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When a Husky puppy jumps up on your legs trying to get your attention, your first instinct is probably to coo and say "awww." In puppies, jumping up is cute and harmless. However, Huskies quickly grow up and begin jumped on by a 60-pound adult Husky is no longer cute and definitely not harmless. Imagine your Husky jumping up to greet your little old grandma, and suddenly the importance of teaching your Husky not to jump on you becomes clear.
In the dog world, jumping up is a natural part of the greeting process. Dogs often lick each others' muzzles as a way to show affection and your Husky is likely trying to do the same to you. She will not understand scolding as a response. In reality, scolding your pup when she jumps will make her more likely to keep jumping on you, since a lick to the face is a dog's way of apologizing. Instead of scolding or punishment, you can help your Husky learn not to jump through consistent positive reinforcement of the behaviors you want to see. After a few weeks, your furry friend will learn how to greet you and your guests calmly and politely.
You will need some tasty treats as you get started with this method. Jumping is a strong desire, so make sure you pick something delicious that your dog only gets during training time. It is important to have everyone who is interacting with your Husky follow the rules of not jumping. Don't let guests encourage your dog when she jumps, as this will only reinforce bad behaviors. While it may be difficult, being consistent with your Husky as she learns this new behavior is crucial to teaching her not to jump up on you.
The I Can't See You Method
Find out what makes your Husky jump
Keep a close eye on your pup for a few days and figure out what situations most often cause her to jump up on you. You will want to recreate these situations during your training time. Most often, dogs will jump up right when someone walks in the door or to get something they want that someone else has, such as a toy or their food bowl.
Tempt your Husky
Stage a situation that would cause your dog to jump up on you. You can go outside for a minute or so and then come back in. Or if your dog jumps when you hold her favorite toy out of reach, try this method.
As soon as your Husky jumps up on you, turn away from her completely and ignore her attempts to jump on you. Huskies are social dogs and this lack of attention will act as a deterrent.
Reward your dog when all four feet are on the ground
When your Husky stops jumping and places all four feet on the ground, you can reward her with calm praise and attention. Don't gush over her. Too much excitement will encourage her to start jumping again.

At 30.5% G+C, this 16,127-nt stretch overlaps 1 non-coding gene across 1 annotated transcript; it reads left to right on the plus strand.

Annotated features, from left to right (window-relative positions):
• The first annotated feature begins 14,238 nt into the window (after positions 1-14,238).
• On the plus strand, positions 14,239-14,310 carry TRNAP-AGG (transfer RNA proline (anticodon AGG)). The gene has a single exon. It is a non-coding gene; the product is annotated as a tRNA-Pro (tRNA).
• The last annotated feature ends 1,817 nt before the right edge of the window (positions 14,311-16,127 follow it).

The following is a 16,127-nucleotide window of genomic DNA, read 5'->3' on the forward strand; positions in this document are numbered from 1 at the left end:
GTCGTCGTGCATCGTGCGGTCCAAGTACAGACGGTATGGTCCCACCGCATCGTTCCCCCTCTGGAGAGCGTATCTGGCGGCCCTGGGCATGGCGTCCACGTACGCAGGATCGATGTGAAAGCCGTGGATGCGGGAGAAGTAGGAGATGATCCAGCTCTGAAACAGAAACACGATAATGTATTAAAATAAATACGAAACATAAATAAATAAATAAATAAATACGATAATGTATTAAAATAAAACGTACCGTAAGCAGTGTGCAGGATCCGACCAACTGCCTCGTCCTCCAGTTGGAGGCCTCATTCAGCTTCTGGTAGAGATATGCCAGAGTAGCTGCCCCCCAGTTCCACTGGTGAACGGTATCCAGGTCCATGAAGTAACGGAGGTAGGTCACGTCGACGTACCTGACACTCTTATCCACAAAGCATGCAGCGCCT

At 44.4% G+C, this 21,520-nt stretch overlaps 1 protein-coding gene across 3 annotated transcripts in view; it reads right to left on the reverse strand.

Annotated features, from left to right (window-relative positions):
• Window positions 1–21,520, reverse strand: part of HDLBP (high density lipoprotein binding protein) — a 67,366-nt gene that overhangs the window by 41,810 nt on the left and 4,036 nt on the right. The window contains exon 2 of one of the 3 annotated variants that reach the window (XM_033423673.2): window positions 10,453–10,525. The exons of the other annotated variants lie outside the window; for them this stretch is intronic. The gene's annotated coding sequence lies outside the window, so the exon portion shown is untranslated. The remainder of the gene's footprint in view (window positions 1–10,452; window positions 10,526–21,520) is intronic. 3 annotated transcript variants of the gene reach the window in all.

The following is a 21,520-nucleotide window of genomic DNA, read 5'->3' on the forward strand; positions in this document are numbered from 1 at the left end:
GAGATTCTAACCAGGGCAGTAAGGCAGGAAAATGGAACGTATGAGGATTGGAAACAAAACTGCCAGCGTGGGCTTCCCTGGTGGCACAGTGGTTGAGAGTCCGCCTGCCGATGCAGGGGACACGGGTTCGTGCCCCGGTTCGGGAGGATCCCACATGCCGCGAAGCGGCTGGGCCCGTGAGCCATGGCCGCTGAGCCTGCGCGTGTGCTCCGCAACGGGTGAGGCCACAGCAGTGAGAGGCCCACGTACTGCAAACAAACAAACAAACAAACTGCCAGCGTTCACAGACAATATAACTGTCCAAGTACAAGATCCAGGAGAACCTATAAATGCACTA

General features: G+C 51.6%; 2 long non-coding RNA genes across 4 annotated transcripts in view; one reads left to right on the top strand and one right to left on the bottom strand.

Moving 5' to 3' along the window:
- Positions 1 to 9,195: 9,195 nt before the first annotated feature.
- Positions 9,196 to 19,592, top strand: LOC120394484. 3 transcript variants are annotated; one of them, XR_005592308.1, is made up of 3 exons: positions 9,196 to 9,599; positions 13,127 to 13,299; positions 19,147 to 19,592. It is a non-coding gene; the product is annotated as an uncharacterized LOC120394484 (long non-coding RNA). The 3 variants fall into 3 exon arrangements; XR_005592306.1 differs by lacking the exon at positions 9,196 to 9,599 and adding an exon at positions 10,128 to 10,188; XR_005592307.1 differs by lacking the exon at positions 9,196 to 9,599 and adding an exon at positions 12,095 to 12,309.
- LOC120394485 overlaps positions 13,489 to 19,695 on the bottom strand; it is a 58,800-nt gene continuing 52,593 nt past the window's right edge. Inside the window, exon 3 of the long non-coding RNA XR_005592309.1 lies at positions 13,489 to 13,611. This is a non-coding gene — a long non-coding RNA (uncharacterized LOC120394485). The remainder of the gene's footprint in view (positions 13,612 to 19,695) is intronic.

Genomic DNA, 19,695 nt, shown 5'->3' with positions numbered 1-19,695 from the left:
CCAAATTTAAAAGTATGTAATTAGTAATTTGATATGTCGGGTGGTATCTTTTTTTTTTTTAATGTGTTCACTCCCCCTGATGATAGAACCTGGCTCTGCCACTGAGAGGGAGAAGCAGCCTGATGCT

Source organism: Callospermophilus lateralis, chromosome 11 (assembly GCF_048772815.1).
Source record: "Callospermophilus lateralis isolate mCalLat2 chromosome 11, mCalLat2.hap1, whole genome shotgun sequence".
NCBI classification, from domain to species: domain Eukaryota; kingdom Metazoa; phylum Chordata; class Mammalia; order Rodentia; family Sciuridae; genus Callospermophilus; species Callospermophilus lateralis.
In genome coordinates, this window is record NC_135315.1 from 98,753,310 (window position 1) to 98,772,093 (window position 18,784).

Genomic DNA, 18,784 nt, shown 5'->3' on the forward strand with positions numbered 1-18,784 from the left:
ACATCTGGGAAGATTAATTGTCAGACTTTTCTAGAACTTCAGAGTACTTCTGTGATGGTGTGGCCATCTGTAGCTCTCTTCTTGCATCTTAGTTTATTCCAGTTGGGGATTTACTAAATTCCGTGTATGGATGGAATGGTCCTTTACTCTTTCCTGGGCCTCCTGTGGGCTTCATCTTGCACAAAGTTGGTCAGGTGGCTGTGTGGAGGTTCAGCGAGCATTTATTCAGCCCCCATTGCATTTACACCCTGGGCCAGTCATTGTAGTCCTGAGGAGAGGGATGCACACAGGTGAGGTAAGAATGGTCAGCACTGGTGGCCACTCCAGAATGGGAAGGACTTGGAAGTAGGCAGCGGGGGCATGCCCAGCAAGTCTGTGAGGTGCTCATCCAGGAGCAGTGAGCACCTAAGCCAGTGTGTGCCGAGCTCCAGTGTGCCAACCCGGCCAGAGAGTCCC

You should follow these steps any time your Husky jumps on you and have your guests do the same. Over time, your pup will learn that jumping doesn't get her what she wants, but a calm greeting does.
The Off-Sit Method
Create a scenario which will make your dog jump
In a controlled training session, create a situation where your Husky often jumps, such as right when you come in the door or when she sees her leash and knows it is time to go for a walk. Have a treat ready in your hand and more treats somewhere in reach.
When your Husky tries to jump on you, step out of the way so she can't put her paws on you for balance. Ignore her if she continues to jump and don't interact with her until she settles down.
Looking down, not jumping up
Show your Husky the treat in your hand and then lower it towards the floor. You can issue a command here, such as "down" or "off." When she follows it with her nose, praise her and then give her the treat. This teaches your dog that looking down offers rewards, rather than jumping.
Redirect her energy
After looking down, tell your Husky to "sit." Once she does, give her verbal praise. You want to issue calm rewards at this point to keep from riling her up again.
Repeat this exercise at least once a day. After your Husky gets the hang of the skill, start phasing out the treat and rely on the command words. You can also practice this method with unfamiliar visitors to make sure your dog cooperates in different situations.
The Out of the Way Method
Encourage the action you want to stop
To start the training session, you need to create a situation which will encourage your Husky to jump up on you. While it may seem counter-intuitive, to train your dog not to jump you must first get her to jump.
Cut off all attention
When your Husky does jump on you, ignore her. Stand still, look straight ahead, and pull your hands and arms up to your chest so she has no access to you whatsoever.
Make her get out of the way
Issue the command word, "off," and then take a several quick steps towards your dog without stepping on her toes. She should jump back out of the way.
Keep her feet on the floor
Once all four of your pup's feet are firmly on the floor, quickly say "sit." She can't jump back up on you if she is already sitting. Most dogs are quick to act for commands they are already familiar with, so if you need to practice 'sit' further before starting to train this behavior, do so.
Give her some loving
When your Husky sits down, kneel near her and calmly stroke her. If she jumps on you, immediately stand up and restart this sequence to reinforce that jumping doesn't get what she wants. Keep practicing until your Husky is greeting people like a pro.
Written by Christina Gunning
Veterinary reviewed by:
Published: 03/15/2018, edited: 01/08/2021